Changing education pt 1

This past Sunday night I was co-hosting the Total Tutor educational hour on BlogTalk Radio with Neil Haley.  As we were weaving through a number of educationally directed topics we began discussing how the US compares to the rest of the world.  The usual machinations were thrown back and forth in an attempt to trick one another and to make our points seem more realistic.  Then Neil asked the most salient question of the night, “If you could, how would you change education in the US?”  Which brings me to the point of this and my next few blog entries.

My first move, now that I am the grand poobah of education, would to eliminate completely the No Child Left Behind Act (NCLB).  This act, on the surface would seem to be a great idea.  Means testing all students, holding schools accountable for the education of the students in the classroom, creating state mandated benchmarks that every school in that state must meet and enforcing it with the threat of loss of funding and government takeover.  We can argue, and have multiple times, how NCLB was created but lets just say that it was a bi-partisan effort and both political parties were and are still wrong.

Where NCLB falls woefully short is in its goals and enforcement.  First, NCLB is a federal mandate.  As Gerald W. Bracey a former George Mason associate professor at George Mason University eloquently laid out, NCLB is not based on research, is unnecessarily punitive, and its goals are absurdly unattainable.  In what world does anyone think that 100% of all students can and will be proficient in math and reading!?!?!?  Show me any industry where 100% is the minimum standard by which they are measured, it can and should be a goal, but not the base minimum by which they are measured.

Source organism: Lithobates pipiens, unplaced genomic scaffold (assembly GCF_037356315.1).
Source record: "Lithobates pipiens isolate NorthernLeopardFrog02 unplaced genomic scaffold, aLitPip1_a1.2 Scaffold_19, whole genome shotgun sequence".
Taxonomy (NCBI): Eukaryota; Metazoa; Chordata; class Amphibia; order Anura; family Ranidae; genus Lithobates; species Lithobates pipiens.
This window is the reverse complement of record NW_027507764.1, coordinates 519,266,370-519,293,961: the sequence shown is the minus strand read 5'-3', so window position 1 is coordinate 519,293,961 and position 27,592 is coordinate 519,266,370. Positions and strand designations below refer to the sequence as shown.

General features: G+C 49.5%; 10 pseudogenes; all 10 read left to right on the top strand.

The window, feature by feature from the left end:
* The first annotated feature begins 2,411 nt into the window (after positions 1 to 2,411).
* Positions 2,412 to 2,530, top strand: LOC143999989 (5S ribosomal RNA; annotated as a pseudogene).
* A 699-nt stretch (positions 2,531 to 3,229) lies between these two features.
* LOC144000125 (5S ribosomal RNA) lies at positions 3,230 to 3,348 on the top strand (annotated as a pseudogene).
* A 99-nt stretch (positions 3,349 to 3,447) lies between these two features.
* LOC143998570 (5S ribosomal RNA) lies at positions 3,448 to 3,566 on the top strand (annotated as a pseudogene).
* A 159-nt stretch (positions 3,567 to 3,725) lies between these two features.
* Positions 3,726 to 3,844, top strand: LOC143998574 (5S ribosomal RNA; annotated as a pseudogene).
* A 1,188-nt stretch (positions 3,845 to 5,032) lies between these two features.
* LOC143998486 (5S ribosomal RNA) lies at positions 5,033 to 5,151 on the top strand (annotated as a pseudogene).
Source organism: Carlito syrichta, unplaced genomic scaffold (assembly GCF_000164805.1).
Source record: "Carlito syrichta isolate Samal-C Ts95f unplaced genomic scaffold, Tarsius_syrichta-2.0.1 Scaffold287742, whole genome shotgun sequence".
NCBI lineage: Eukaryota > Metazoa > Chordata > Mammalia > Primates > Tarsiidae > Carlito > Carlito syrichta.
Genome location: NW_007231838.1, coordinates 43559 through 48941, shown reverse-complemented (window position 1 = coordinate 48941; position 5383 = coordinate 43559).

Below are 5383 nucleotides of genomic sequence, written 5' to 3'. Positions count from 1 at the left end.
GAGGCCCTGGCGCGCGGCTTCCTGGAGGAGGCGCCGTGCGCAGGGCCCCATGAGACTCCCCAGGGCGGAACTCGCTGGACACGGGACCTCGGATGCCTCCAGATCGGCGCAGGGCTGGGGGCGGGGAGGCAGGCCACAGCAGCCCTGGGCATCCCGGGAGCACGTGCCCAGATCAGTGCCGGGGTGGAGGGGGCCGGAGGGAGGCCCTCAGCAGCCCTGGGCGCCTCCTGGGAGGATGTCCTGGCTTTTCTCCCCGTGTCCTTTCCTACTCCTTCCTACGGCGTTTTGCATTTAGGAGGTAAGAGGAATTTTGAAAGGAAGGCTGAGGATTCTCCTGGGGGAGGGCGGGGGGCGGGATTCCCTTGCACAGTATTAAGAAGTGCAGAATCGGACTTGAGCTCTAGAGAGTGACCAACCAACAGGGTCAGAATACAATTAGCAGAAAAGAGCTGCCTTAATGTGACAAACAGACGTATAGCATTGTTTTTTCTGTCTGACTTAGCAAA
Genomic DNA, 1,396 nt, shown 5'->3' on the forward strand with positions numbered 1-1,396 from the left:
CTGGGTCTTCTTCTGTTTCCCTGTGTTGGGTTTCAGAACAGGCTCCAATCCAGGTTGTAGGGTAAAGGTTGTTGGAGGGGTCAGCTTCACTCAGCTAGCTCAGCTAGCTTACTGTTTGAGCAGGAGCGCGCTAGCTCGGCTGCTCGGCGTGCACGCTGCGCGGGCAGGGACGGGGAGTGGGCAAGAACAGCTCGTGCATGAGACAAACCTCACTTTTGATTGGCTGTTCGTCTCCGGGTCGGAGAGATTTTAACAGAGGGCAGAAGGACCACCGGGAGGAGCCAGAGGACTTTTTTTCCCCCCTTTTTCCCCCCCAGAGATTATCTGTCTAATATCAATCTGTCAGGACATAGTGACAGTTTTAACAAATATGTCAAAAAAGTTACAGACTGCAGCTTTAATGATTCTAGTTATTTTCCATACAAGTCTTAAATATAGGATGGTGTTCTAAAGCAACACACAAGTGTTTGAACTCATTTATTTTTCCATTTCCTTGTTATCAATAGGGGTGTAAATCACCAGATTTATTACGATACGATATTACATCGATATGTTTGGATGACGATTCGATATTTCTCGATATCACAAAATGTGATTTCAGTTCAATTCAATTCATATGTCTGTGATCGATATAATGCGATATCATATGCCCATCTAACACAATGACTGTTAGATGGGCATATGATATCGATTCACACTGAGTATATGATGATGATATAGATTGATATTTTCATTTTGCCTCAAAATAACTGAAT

Another flaw of NCLB is that there is no federal standard for all students.  The standards are created and measured by each individual state.  This means that states can and have gerrymandered the educational standards of their states.  All a state has to do is apply for a federal waver and changed can be made.  One example of this being done is in Pennyslvania.  Because schools were not meeting the standards set by NCLB, the state of Pennysvania borrowed an idea from North Carolina and instituted PVAAS.  This is a value-added system of measuring the academic growth of students over a series of years and a series of standardized exams.  Students, and by proxy schools, do better on the PVAAS than they do with NCLB testing.  So the state looks awesome because they can say that their children and being educated better, schools are happy because they are receiving a little less heat from politicians and parents are happy because their child is being taken care of.

Eliminating NCLB totally frees schools to be bolder in meeting the needs of the modern student.  It will help to create a more professional environment inside schools be releasing the constant federal oversite of education (which is unconstitutional by the way).  Bringing back state or local control over education will also create an environment that encourages the publics accountablitiy of their own schools.